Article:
In light of the data reviewed here and our clinical experience, we suggest that patients with chronic pain, particularly headache disorders and FM, associated with psychological traumas certainly need a special management strategy. Diagnosis of headache disorders and FM in traumatized patients and collecting the clinical history of a traumatic event or diagnosing PTSD in chronic pain patients is of great importance. Psychotherapy and pharmacotherapeutic options should be started on patients with comorbid PTSD and headache disorders and/or FM

References and Recommended Reading Papers of particular interest, published recently, have been highlighted as: • Of importance •• Of major importance 1. Adams RE, Boscarino JA: Predictors of PTSD and delayed PTSD after disaster: the impact of exposure and psychosocial resources. J Nerv Ment Dis 2006, 194:485–493. 2. Leskin GA, Woodward SH, Young HE, Sheikh JI: Effects of comorbid diagnoses on sleep disturbance in PTSD. J Psychiatr Res 2002, 36:449–452. 3. Sack WH, Seeley JR, Clarke GN: Does PTSD transcend cultural barriers? A study from the Khmer Adolescent Refugee Project. J Am Acad Child Adolesc Psychiatry 1997, 36:49–54. 4. Asmundson GJ, Coons MJ, Taylor S, Katz J: PTSD and the experience of pain: research and clinical implications of shared vulnerability and mutual maintenance models. Can J Psychiatry 2002, 47:930–937. 5. Beckham JC, Crawford AL, Feldman ME, et al.: Chronic posttraumatic stress disorder and chronic pain in Vietnam combat veterans. J Psychosom Res 1997, 43:379–389. 6. Keane TM, Marshall AD, Taft CT: Posttraumatic stress disorder: etiology, epidemiology, and treatment outcome. Annu Rev Clin Psychol 2006, 2:161–197. 7. Schur EA, Afari N, Furberg H, et al.: Feeling bad in more ways than one: comorbidity patterns of medically unexplained and psychiatric conditions. J Gen Intern Med 2007, 22:818–821. 8. Kessler RC, Sonnega A, Bromet E, et al.: Posttraumatic stress disorder in the National Comorbidity Survey. Arch Gen Psychiatry 1995, 52:1048–1060. 9. Eugene F, Levesque J, Mensour B, et al.: The impact of individual differences on the neural circuitry underlying sadness. Neuroimage 2003, 19(2 Pt 1):354–364. 10. Palmer I: No pain, no gain. Part II. A personal conceptualisation of PTSD and post traumatic psychological difficulties. J R Army Med Corps 2004, 150:67–71. 11. Broman-Fulks JJ, Ruggiero KJ, Green BA, et al.: Taxometric investigation of PTSD: data from two nationally representative samples. Behav Ther 2006, 37:364–380. 12. van der Kolk BA: Clinical implications of neuroscience research in PTSD. Ann N Y Acad Sci 2006, 1071:277–293. 13. Bracha HS: Can premorbid episodes of diminished vagal tone be detected via histological markers in patients with PTSD? Int J Psychophysiol 2004, 51:127–133. 14. Bremner JD, Vythilingam M, Vermetten E, et al.: Cortisol response to a cognitive stress challenge in posttraumatic stress disorder (PTSD) related to childhood abuse. Psychoneuroendocrinology 2003, 28:733–750. 15. Saxe GN, Stoddard F, Hall E, et al.: Pathways to PTSD, part I: children with burns. Am J Psychiatry 2005, 162:1299–1304. 16. Kaplow JB, Dodge KA, Amaya-Jackson L, Saxe GN: Pathways to PTSD, part II: sexually abused children. Am J Psychiatry 2005, 162:1305–1310. 17. Shin LM, Orr SP, Carson MA, et al.: Regional cerebral blood flow in the amygdala and medial prefrontal cortex during traumatic imagery in male and female Vietnam veterans with PTSD. Arch Gen Psychiatry 2004, 61:168–176. 18. Lanius RA, Williamson PC, Boksman K, et al.: Brain activation during script-driven imagery induced dissociative responses in PTSD: a functional magnetic resonance imaging investigation. Biol Psychiatry 2002, 52:305–311. 19.• Peres JF, Newberg AB, Mercante JP, et al.: Cerebral blood flow changes during retrieval of traumatic memories before and after psychotherapy: a SPECT study. Psychol Med 2007, 37:1481–1491. This study shows the differences in cerebral blood flow of traumatic memories during retrieval, before and after psychotherapy. 20. Boscarino JA: A prospective study of PTSD and early-age heart disease mortality among Vietnam veterans: implications for surveillance and prevention. Psychosom Med 2008, 70:668–676. 21. Southwick SM, Paige S, Morgan CA 3rd, et al.: Neurotransmitter alterations in PTSD: catecholamines and serotonin. Semin Clin Neuropsychiatry 1999, 4:242–248. 22. Heidt JM, Marx BP, Forsyth JP: Tonic immobility and childhood sexual abuse: a preliminary report evaluating the sequela of rape-induced paralysis. Behav Res Ther 2005, 43:1157–1171. 23. Bados A, Toribio L, Garcia-Grau E: Traumatic events and tonic immobility. Span J Psychol 2008, 11:516–521. 24. Bovin MJ, Jager-Hyman S, Gold SD, et al.: Tonic immobility mediates the influence of peritraumatic fear and perceived inescapability on posttraumatic stress symptom severity among sexual assault survivors. J Trauma Stress 2008, 21:402–409. 25. Griffing S, Lewis CS, Chu M, et al.: Exposure to interpersonal violence as a predictor of PTSD symptomatology in domestic violence survivors. J Interpers Violence 2006, 21:936–954. 26. Kaufman ML, Kimble MO, Kaloupek DG, et al.: Peritraumatic dissociation and physiological response to trauma-relevant stimuli in Vietnam combat veterans with posttraumatic stress disorder. J Nerv Ment Dis 2002, 190:167–174. 27. Naring GW, van Lankveld W, Geenen R: Somatoform dissociation and traumatic experiences in patients with rheumatoid arthritis and fibromyalgia. Clin Exp Rheumatol 2007, 25:872–877. 28. Roy-Byrne P, Arguelles L, Vitek ME, et al.: Persistence and change of PTSD symptomatology: a longitudinal co-twin control analysis of the Vietnam Era Twin Registry. Soc Psychiatry Psychiatr Epidemiol 2004, 39:681–685. 29. Peres JF, McFarlane A, Nasello AG, Moores KA: Traumatic memories: bridging the gap between functional neuroimaging and psychotherapy. Aust N Z J Psychiatry 2008, 42:478–488. 30. Amital D, Fostick L, Polliack ML, et al.: Posttraumatic stress disorder, tenderness, and fibromyalgia syndrome: are they different entities? J Psychosom Res 2006, 61:663–669. 31. Arguelles LM, Afari N, Buchwald DS, et al.: A twin study of posttraumatic stress disorder symptoms and chronic widespread pain. Pain 2006, 124:150–157. 32. Weissbecker I, Floyd A, Dedert E, et al.: Childhood trauma and diurnal cortisol disruption in fibromyalgia syndrome. Psychoneuroendocrinology 2006, 31:312–324. 33. Ciccone DS, Elliott DK, Chandler HK, et al.: Sexual and physical abuse in women with fibromyalgia syndrome: a test of the trauma hypothesis. Clin J Pain 2005, 21:378–386. 34. Raphael KG, Janal MN, Nayak S: Comorbidity of fibromyalgia and posttraumatic stress disorder symptoms in a community sample of women. Pain Med 2004, 5:33–41. 35. Cohen H, Neumann L, Haiman Y, et al.: Prevalence of posttraumatic stress disorder in fibromyalgia patients: overlapping syndromes or post-traumatic fibromyalgia syndrome? Semin Arthritis Rheum 2002, 32:38–50. 36. Pall ML: Common etiology of posttraumatic stress disorder, fibromyalgia, chronic fatigue syndrome and multiple chemical sensitivity via elevated nitric oxide/peroxynitrite. Med Hypotheses 2001, 57:139–145. 37. Buskila D, Cohen H: Comorbidity of fibromyalgia and psychiatric disorders. Curr Pain Headache Rep 2007, 11:333–338. 38. Ablin JN, Cohen H, Neumann L, et al.: Coping styles in fibromyalgia: effect of co-morbid posttraumatic stress disorder. Rheumatol Int 2008, 28:649–656. 39. Engelhard IM, Arntz A, van den Hout MA: Low specificity of symptoms on the post-traumatic stress disorder (PTSD) symptom scale: a comparison of individuals with PTSD, individuals with other anxiety disorders and individuals without psychopathology. Br J Clin Psychol 2007, 46(Pt 4):449–456. 40. Ehlers A, Clark DM, Dunmore E, et al.: Predicting response to exposure treatment in PTSD: the role of mental defeat and alienation. J Trauma Stress 1998, 11:457–471. 41. Ehlers A: More evidence for the role of persistent dissociation in PTSD. Am J Psychiatry 2006, 163:1112. 42. Mayou R, Levenson J, Sharpe M: Somatoform disorders in DSMV. Psychosomatics 2003, 44:449–451. 43. Arnson Y, Amital D, Fostick L, et al.: Physical activity protects male patients with post-traumatic stress disorder from developing severe fibromyalgia. Clin Exp Rheumatol 2007, 25:529– 533. 44. Queiroz LP, Peres MF, Kowacs F, et al.: Chronic daily headache in Brazil: a nationwide population-based study. Cephalalgia 2008, 28:1264–1269. 45.• Queiroz LP, Peres MF, Piovesan EJ, et al.: A nationwide population-based study of migraine in Brazil. Cephalalgia 2009 Feb 2 (Epub ahead of print). This population-based study shows the prevalence of migraine and the influence of sociodemographic factors. 46. Queiroz LP, Peres MF, Piovesan EJ, et al.: A nationwide population-based study of tension-type headache in Brazil. Headache 2009, 49:71–78. 47. Peterlin BL, Tietjen G, Meng S, et al.: Post-traumatic stress disorder in episodic and chronic migraine. Headache 2008, 48:517–522. 48. Peterlin BL, Tietjen GE, Brandes JL, et al.: Posttraumatic stress disorder in migraine. Headache 2009, 49:541–551. 49. de Leeuw R, Schmidt JE, Carlson CR: Traumatic stressors and post-traumatic stress disorder symptoms in headache patients. Headache 2005, 45:1365–1374. 50. PTSD Treatment Guidelines Task Force: Guidelines for treatment of PTSD. J Trauma Stress 2000, 13:539–588. 51. The expert consensus guideline series. Treatment of posttraumatic stress disorder. The Expert Consensus Panels for PTSD (no authors listed). J Clin Psychiatry 1999, 60(Suppl 16):3– 76. 52. Peres J, Mercante J, Nasello AG: Psychological dynamics affecting traumatic memories: implications in psychotherapy. Psychol Psychother 2005, 78(Pt 4):431–447. 53. Brewin CR: Risk factor effect sizes in PTSD: what this means for intervention. J Trauma Dissociation 2005, 6:123–130. 54. van der Hart O, Brown P, Turco RN: Hypnotherapy for traumatic grief: janetian and modern approaches integrated. Am J Clin Hypn 1990, 32:263–271. 55. Diseth TH: Dissociation in children and adolescents as reaction to trauma: an overview of conceptual issues and neurobiological factors. Nord J Psychiatry 2005, 59:79–91. 56. Lampe A, Mitmansgruber H, Gast U, et al.: Treatment outcome of psychodynamic trauma therapy in an inpatient setting [in German]. Neuropsychiatr 2008, 22:189–197. 57. Bisson J, Andrew M: Psychological treatment of post-traumatic stress disorder (PTSD). Cochrane Database Syst Rev 2007, 3:CD003388. 58. Opler LA, Grennan MS, Opler MG: Pharmacotherapy of posttraumatic stress disorder. Drugs Today (Barc) 2006, 42:803–809. 59. Asnis GM, Kohn SR, Henderson M, Brown NL: SSRIs versus nonSSRIs in post-traumatic stress disorder: an update with recommendations. Drugs 2004, 64:383–404. 60. Davidson J, Baldwin D, Stein DJ, et al.: Treatment of posttraumatic stress disorder with venlafaxine extended release: a 6-month randomized controlled trial. Arch Gen Psychiatry 2006, 63:1158–1165. Right running head: Implications of PTSD for Fibromyalgia and Headache Disorders Peres et al.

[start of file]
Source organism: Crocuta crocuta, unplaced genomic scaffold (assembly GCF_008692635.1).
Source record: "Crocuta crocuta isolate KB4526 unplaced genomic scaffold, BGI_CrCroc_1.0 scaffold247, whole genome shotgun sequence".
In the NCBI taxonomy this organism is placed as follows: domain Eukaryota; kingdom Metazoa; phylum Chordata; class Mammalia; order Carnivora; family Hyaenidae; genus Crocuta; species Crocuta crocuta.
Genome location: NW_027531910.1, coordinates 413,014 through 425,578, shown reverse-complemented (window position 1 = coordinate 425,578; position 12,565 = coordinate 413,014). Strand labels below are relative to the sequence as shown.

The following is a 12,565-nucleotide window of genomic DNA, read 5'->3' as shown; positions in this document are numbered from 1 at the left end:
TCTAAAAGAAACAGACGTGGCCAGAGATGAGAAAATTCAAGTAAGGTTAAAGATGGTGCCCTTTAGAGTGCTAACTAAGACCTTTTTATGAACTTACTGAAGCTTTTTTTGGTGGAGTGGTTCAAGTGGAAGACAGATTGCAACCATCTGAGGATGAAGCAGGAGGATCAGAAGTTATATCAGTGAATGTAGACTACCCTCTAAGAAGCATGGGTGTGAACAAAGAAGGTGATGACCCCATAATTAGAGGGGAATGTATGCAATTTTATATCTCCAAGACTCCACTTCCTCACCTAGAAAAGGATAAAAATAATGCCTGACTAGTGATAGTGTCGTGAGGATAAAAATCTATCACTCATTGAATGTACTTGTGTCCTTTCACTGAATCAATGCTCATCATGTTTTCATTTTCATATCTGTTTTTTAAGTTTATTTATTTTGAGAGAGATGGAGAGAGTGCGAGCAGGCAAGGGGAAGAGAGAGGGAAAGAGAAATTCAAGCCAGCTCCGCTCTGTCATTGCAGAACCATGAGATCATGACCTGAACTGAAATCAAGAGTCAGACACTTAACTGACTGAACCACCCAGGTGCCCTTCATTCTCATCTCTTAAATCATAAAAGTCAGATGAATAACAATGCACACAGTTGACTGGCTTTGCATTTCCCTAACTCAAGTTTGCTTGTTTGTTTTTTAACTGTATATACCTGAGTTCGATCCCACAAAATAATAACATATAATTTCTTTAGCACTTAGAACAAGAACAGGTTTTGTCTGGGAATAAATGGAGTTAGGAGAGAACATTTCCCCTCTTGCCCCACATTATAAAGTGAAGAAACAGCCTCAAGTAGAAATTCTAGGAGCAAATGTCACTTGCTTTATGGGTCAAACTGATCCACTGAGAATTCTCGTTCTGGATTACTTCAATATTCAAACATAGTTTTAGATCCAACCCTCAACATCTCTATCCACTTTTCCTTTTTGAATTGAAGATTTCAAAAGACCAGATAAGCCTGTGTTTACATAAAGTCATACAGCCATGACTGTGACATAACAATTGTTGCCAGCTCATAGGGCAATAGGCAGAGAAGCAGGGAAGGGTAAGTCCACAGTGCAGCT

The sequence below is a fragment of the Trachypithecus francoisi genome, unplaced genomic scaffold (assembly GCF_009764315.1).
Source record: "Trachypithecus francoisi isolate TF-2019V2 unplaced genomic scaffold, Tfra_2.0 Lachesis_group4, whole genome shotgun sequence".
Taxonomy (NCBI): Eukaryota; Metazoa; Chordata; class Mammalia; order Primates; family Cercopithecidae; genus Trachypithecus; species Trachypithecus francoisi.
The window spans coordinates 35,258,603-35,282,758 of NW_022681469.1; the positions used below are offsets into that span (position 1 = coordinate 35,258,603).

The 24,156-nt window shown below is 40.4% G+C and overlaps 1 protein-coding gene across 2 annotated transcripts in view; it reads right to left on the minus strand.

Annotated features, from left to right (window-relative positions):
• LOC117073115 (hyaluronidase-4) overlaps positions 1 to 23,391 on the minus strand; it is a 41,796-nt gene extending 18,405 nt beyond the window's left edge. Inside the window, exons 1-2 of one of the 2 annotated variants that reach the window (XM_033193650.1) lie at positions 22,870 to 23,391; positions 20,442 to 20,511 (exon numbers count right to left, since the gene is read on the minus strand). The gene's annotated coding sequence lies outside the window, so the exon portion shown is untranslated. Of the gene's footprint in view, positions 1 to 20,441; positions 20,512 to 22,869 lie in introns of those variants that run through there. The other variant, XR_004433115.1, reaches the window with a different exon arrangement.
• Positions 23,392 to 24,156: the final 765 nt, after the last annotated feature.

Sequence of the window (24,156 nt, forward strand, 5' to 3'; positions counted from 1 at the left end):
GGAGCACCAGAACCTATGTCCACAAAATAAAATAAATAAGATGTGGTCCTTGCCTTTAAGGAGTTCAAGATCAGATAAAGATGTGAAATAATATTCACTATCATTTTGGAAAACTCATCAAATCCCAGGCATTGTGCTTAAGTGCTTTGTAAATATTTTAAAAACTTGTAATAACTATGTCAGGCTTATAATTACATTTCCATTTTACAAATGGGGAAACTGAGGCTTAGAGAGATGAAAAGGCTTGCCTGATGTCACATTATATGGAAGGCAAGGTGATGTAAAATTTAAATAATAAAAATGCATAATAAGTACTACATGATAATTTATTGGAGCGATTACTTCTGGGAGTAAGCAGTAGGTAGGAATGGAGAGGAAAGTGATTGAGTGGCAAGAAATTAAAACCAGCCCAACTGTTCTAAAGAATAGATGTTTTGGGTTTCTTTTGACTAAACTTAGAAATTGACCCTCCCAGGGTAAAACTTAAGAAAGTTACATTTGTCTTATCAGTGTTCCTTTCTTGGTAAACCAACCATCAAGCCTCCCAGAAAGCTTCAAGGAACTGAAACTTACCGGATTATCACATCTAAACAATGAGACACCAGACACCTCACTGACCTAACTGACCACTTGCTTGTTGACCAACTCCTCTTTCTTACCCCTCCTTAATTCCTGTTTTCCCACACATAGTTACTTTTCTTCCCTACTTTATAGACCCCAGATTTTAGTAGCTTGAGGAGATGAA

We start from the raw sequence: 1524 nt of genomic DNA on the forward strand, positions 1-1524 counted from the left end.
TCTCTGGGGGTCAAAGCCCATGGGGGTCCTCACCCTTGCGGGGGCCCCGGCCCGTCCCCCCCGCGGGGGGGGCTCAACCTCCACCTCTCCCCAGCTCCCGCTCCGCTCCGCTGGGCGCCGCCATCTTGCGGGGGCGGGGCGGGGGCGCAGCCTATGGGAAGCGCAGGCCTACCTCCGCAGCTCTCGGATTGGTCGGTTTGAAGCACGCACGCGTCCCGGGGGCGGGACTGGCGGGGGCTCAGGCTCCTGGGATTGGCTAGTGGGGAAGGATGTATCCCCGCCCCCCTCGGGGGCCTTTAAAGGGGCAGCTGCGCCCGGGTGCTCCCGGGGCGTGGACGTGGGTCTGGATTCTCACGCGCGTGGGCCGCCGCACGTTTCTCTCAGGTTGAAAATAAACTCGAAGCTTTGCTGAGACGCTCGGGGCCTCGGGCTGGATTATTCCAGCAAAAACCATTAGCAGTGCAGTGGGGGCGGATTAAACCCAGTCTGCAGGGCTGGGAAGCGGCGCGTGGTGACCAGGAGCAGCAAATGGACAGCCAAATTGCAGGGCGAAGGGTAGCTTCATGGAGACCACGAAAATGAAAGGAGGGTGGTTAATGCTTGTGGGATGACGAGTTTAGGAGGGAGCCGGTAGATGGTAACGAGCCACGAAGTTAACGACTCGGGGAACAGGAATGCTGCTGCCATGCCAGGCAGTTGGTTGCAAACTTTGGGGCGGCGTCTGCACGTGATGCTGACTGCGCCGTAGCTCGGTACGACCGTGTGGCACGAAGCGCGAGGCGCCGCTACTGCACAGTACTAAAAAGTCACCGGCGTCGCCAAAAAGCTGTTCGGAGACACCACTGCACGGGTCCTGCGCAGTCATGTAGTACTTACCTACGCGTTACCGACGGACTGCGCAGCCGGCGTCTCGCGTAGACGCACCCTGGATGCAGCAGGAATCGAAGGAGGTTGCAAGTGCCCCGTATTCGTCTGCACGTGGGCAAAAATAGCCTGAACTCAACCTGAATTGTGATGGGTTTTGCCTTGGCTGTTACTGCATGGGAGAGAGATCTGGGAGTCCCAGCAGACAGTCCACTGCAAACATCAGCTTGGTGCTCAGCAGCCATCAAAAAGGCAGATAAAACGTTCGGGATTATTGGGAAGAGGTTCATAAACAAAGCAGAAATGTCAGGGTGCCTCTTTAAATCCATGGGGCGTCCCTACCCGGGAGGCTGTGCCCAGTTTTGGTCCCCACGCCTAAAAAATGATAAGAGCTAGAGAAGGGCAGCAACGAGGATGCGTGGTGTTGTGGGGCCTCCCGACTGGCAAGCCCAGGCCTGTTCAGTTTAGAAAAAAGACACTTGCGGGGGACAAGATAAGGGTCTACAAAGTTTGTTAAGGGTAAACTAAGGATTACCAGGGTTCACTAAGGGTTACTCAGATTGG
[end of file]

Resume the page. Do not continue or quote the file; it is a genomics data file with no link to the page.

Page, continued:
Clique aqui e leia o estudos completos


Tags: No tags

Add a Comment

Your email address will not be published. Required fields are marked *